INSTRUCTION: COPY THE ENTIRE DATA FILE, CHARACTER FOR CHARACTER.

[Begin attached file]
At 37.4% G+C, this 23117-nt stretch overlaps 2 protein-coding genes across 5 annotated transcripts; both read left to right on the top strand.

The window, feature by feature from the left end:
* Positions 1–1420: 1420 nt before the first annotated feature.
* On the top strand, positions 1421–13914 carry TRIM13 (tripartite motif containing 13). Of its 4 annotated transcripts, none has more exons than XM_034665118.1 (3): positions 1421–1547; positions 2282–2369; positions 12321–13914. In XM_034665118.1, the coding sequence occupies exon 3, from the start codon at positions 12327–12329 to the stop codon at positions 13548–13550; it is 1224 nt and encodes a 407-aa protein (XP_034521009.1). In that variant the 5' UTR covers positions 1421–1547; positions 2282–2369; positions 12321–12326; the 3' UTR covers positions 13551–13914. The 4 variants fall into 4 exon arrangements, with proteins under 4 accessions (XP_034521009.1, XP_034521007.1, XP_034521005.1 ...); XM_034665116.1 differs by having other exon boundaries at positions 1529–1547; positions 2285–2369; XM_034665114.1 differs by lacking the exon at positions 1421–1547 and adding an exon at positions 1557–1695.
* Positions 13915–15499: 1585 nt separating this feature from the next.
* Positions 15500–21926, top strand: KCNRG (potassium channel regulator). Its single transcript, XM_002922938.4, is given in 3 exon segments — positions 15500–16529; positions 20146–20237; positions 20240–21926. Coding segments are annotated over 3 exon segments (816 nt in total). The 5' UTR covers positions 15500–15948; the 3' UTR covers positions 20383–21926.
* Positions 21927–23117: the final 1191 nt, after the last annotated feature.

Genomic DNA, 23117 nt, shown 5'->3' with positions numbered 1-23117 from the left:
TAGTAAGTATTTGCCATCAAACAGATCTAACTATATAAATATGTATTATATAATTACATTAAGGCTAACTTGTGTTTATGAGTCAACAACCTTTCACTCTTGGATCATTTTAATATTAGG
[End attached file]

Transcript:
At 37.4% G+C, this 23117-nt stretch overlaps 2 protein-coding genes across 5 annotated transcripts; both read left to right on the top strand.

The window, feature by feature from the left end:
* Positions 1–1420: 1420 nt before the first annotated feature.
* On the top strand, positions 1421–13914 carry TRIM13 (tripartite motif containing 13). Of its 4 annotated transcripts, none has more exons than XM_034665118.1 (3): positions 1421–1547; positions 2282–2369; positions 12321–13914. In XM_034665118.1, the coding sequence occupies exon 3, from the start codon at positions 12327–12329 to the stop codon at positions 13548–13550; it is 1224 nt and encodes a 407-aa protein (XP_034521009.1). In that variant the 5' UTR covers positions 1421–1547; positions 2282–2369; positions 12321–12326; the 3' UTR covers positions 13551–13914. The 4 variants fall into 4 exon arrangements, with proteins under 4 accessions (XP_034521009.1, XP_034521007.1, XP_034521005.1 ...); XM_034665116.1 differs by having other exon boundaries at positions 1529–1547; positions 2285–2369; XM_034665114.1 differs by lacking the exon at positions 1421–1547 and adding an exon at positions 1557–1695.
* Positions 13915–15499: 1585 nt separating this feature from the next.
* Positions 15500–21926, top strand: KCNRG (potassium channel regulator). Its single transcript, XM_002922938.4, is given in 3 exon segments — positions 15500–16529; positions 20146–20237; positions 20240–21926. Coding segments are annotated over 3 exon segments (816 nt in total). The 5' UTR covers positions 15500–15948; the 3' UTR covers positions 20383–21926.
* Positions 21927–23117: the final 1191 nt, after the last annotated feature.

Genomic DNA, 23117 nt, shown 5'->3' with positions numbered 1-23117 from the left:
TAGTAAGTATTTGCCATCAAACAGATCTAACTATATAAATATGTATTATATAATTACATTAAGGCTAACTTGTGTTTATGAGTCAACAACCTTTCACTCTTGGATCATTTTAATATTAGG